Location: Orlando, FL
    Well, to be fair, you totally ignored my commentary.
    Excluding the Mexico incidents which I have no information on, it looks like you've come up with 6 buddy deaths, which aren't due to violation of training limits. I don't think showing a list which includes intoxicated ow divers who died in caves is very relevant to the topic of trained cave divers being safer with a buddy.

    Oh C'mon Bobby, as much as I value your opinion on many topics, in this case we ALL know what was going on here. People do the same thing at Peacock (including the Victim!). Two buddies get in the water together to make it look as if they're following landowner rules and then wait for each other in the cavern.

    I'm sure there were some other things going on in his mind about the next day that might have caused a distraction. While I didn't know Steve all that well personally, I've spent more time asking about this incident than any other, mainly because his stepson was a classmate, played on my bball team, and was a close friend during school years. I would prefer not to discuss any further details in public (email me if you'd like, Bobby), but I'm certain you would agree that the chance his mind was distracted on that dive was high.
  5. PfcAJ

    PfcAJ Orca

    # of Dives: 5,000 - ∞
    Location: St Petersburg, Fl
    Me thinks that Xenia doesn't understand statistics.
    MarkHerm likes this.
  6. bleeb

    bleeb Photographer

    # of Dives: 100 - 199
    Location: Ottawa, Canada
    One problem that struck me with the original comment was that although this un-cave-trained diver talked about practising and doing a lot of drills, I don't recall seeing anything about any of those exercises being techniques required for cavern or cave diving. Too lazy to re-read the entire thread, but it seemed what they were practising were basic OW skills, and not things like running line, finding lost lines, mask-less air-sharing exits in zero vis, etc. Did anyone see any statements that would imply otherwise?

    And of particular relevance, some of these skills are best learned under the tutelage of someone who can do and teach them well. Teaching yourself is generally seems to be seen as a good way to learn bad habits and make carrying them out badly more reflexive.

    ---------- Post added May 15th, 2012 at 11:47 AM ----------

    Actually, I think you're trying to measure the wrong thing. If the goal is to estimate whether solo or buddy cave diving is more probable to result in a fatality, you need to be looking at how many accidents or serious near misses were resolved by the presence of a buddy that would have been fatal without one, compared to the number that were actually caused by a buddy. The latter has to exclude fatalities in the presence of a buddy if the buddy didn't actually significantly contribute to causing the accident. (ufc's breakdown of this list touched on part of this.)
  7. diverdoug1

    diverdoug1 Marine Scientist

    # of Dives: 2,500 - 4,999
    Location: Florida (via Texas and New York)
    You are correct, Agnes was alone for the last portion of her dive. I was lucky enough to call her a friend while she was with us, and she is perhaps part of the reason for my original post in this thread.
    Last edited: May 16, 2012
  8. Dive-aholic

    Dive-aholic Dive Shop

    # of Dives:
    Location: North Florida - Marianna area
    This statement just shows your ignorance regarding the guidelines. The light guideline has evolved into properly maintained equipment, but out of respect for Sheck and Wes, we keep it as lights/equipment. When the guideline was formulated it was because of the types of lights that were being used. We didn't have all the fancy canister lights and LEDs we have now. The lights being used then ran off of motorcycles batteries. The back up lights were sealed in plastic bags. What I teach my students regarding that guideline is to make sure they have properly maintained equipment that is serviced regularly and as needed.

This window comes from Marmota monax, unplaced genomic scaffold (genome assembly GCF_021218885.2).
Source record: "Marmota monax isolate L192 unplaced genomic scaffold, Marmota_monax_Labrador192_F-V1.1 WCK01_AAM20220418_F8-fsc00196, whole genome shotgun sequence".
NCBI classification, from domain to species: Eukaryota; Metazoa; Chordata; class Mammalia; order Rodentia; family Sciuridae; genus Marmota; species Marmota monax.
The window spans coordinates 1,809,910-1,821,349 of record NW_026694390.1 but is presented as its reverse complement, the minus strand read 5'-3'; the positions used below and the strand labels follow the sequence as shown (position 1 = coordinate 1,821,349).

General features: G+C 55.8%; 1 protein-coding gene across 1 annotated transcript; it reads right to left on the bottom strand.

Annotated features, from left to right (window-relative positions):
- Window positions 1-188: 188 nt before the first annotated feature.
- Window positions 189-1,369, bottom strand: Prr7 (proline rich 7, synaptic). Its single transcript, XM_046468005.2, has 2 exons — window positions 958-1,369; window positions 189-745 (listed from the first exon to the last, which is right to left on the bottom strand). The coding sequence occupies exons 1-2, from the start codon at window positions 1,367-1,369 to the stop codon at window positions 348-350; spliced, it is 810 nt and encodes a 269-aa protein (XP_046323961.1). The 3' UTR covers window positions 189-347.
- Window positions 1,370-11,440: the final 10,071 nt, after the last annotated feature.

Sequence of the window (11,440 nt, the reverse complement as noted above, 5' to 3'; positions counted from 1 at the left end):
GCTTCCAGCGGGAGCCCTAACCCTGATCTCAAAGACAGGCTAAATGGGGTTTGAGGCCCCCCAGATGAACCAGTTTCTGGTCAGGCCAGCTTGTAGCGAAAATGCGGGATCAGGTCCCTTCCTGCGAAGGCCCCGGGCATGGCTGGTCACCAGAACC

And as far as the solo argument goes, every solo death that has occurred has been a result of violating other guidelines and the divers just happened to be solo. Sure you can argue they wouldn't have been violating the other guidelines had they not been solo. My challenge to you is to prove it.

    Tao, there is no such thing as an OW safe cavern. Caverns are overhead environments not open water environments. While land owners will classify "their" caverns as open water safe for monetary reasons, it really isn't so. You are just tempting fate, as is every other non-overhead trained diver who ventures into the overhead is.
    Jax and diverdoug1 like this.
  9. ucfdiver

    ucfdiver DIR Practitioner

    # of Dives: 500 - 999
    Location: Orlando, FL
    I don't mind being "ignorant" to the guidelines, since a ton of recent deaths haven't fallen under them. Sheck got to do his own accident analysis for himself, and I reserve that same right, since it's my life on the line.

    Leaving a rule outdated to "honor" someone is a rather odd idea. Why don't we just update the rule, if that's what it mean? I for one, consider leaving training standards outdated incredibly disrespectful to those who established them in an effort to make everyone safe. Just like I don't think Buhlmann is being disrespected when VPM-B was developed, I don't think those two are being disrespected by furthering their research...

    The fact health hasn't cracked the top 5 yet and accounts for the majority of diving accidents these days speaks volumes. If I were to redo them (for trained cave divers), I think I would go with the following. Admittedly it's difficult to order them because you have to decide do you go off how often the rule is broken, how often it results in a death, or how likely it is to be broken and result in a death (IE if it's broken 10,000 times and has 10 fatalities it would be #1 for how many deaths, but still low likely hood).

    1. Diving without a recent medical (IE undiagnosed health issues)
    2. Violation of training guidelines
    3. Failure to maintain sufficient breathing gas reserves for the dive
    4. Solo Diving
    5. Diving > 100ft END
    6. Failure to maintain a continuous guideline to the surface.
    7. Improper gear for the dive

    This is a bogus request, which you're well aware. Prove to me that drunk driving causes accidents, you can't. It's always a missed turn or running a red light or following too close.
    Last edited: May 16, 2012
  10. LiteHedded

    LiteHedded Great White

    why is it so hard for solo divers to admit that it's a bit more risky than diving with a qualified buddy most of the time?